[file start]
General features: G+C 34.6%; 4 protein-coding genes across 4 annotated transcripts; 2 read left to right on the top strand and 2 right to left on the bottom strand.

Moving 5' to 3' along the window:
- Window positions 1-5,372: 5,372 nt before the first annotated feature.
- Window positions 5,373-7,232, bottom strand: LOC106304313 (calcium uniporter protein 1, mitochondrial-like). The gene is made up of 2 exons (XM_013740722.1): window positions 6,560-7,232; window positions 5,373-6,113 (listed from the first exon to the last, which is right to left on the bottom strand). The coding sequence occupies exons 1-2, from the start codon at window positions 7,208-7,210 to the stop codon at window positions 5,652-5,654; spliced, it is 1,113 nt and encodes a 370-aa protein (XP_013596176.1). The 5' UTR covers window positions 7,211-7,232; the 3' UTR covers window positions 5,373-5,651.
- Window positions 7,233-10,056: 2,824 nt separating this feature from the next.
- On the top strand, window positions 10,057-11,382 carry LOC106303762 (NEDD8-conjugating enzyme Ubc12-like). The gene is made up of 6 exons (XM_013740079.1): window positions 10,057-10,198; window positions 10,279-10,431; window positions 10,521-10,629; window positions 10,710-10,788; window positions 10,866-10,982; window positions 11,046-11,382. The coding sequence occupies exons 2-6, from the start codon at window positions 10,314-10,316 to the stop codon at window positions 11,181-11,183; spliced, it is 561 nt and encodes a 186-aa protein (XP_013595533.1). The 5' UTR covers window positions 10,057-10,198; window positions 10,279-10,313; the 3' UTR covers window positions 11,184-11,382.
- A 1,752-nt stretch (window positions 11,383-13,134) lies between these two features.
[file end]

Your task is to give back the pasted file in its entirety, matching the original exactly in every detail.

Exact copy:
General features: G+C 34.6%; 4 protein-coding genes across 4 annotated transcripts; 2 read left to right on the top strand and 2 right to left on the bottom strand.

Moving 5' to 3' along the window:
- Window positions 1-5,372: 5,372 nt before the first annotated feature.
- Window positions 5,373-7,232, bottom strand: LOC106304313 (calcium uniporter protein 1, mitochondrial-like). The gene is made up of 2 exons (XM_013740722.1): window positions 6,560-7,232; window positions 5,373-6,113 (listed from the first exon to the last, which is right to left on the bottom strand). The coding sequence occupies exons 1-2, from the start codon at window positions 7,208-7,210 to the stop codon at window positions 5,652-5,654; spliced, it is 1,113 nt and encodes a 370-aa protein (XP_013596176.1). The 5' UTR covers window positions 7,211-7,232; the 3' UTR covers window positions 5,373-5,651.
- Window positions 7,233-10,056: 2,824 nt separating this feature from the next.
- On the top strand, window positions 10,057-11,382 carry LOC106303762 (NEDD8-conjugating enzyme Ubc12-like). The gene is made up of 6 exons (XM_013740079.1): window positions 10,057-10,198; window positions 10,279-10,431; window positions 10,521-10,629; window positions 10,710-10,788; window positions 10,866-10,982; window positions 11,046-11,382. The coding sequence occupies exons 2-6, from the start codon at window positions 10,314-10,316 to the stop codon at window positions 11,181-11,183; spliced, it is 561 nt and encodes a 186-aa protein (XP_013595533.1). The 5' UTR covers window positions 10,057-10,198; window positions 10,279-10,313; the 3' UTR covers window positions 11,184-11,382.
- A 1,752-nt stretch (window positions 11,383-13,134) lies between these two features.